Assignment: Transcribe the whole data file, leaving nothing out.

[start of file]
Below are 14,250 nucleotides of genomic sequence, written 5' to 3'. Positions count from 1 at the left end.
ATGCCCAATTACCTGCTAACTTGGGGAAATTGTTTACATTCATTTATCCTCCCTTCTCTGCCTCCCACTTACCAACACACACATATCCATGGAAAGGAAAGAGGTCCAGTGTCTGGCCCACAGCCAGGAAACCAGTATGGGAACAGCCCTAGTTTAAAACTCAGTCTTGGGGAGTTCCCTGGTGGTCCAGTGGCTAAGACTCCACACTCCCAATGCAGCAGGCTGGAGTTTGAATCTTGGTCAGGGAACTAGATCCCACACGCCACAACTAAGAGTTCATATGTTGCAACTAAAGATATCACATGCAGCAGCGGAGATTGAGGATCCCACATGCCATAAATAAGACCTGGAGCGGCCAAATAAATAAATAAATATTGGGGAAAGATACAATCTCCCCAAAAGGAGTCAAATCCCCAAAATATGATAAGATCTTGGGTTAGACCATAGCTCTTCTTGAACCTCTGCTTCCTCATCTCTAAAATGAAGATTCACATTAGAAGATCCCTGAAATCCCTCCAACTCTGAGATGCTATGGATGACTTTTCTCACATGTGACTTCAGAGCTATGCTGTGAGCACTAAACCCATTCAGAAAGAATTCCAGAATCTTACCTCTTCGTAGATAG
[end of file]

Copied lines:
Below are 14,250 nucleotides of genomic sequence, written 5' to 3'. Positions count from 1 at the left end.
ATGCCCAATTACCTGCTAACTTGGGGAAATTGTTTACATTCATTTATCCTCCCTTCTCTGCCTCCCACTTACCAACACACACATATCCATGGAAAGGAAAGAGGTCCAGTGTCTGGCCCACAGCCAGGAAACCAGTATGGGAACAGCCCTAGTTTAAAACTCAGTCTTGGGGAGTTCCCTGGTGGTCCAGTGGCTAAGACTCCACACTCCCAATGCAGCAGGCTGGAGTTTGAATCTTGGTCAGGGAACTAGATCCCACACGCCACAACTAAGAGTTCATATGTTGCAACTAAAGATATCACATGCAGCAGCGGAGATTGAGGATCCCACATGCCATAAATAAGACCTGGAGCGGCCAAATAAATAAATAAATATTGGGGAAAGATACAATCTCCCCAAAAGGAGTCAAATCCCCAAAATATGATAAGATCTTGGGTTAGACCATAGCTCTTCTTGAACCTCTGCTTCCTCATCTCTAAAATGAAGATTCACATTAGAAGATCCCTGAAATCCCTCCAACTCTGAGATGCTATGGATGACTTTTCTCACATGTGACTTCAGAGCTATGCTGTGAGCACTAAACCCATTCAGAAAGAATTCCAGAATCTTACCTCTTCGTAGATAG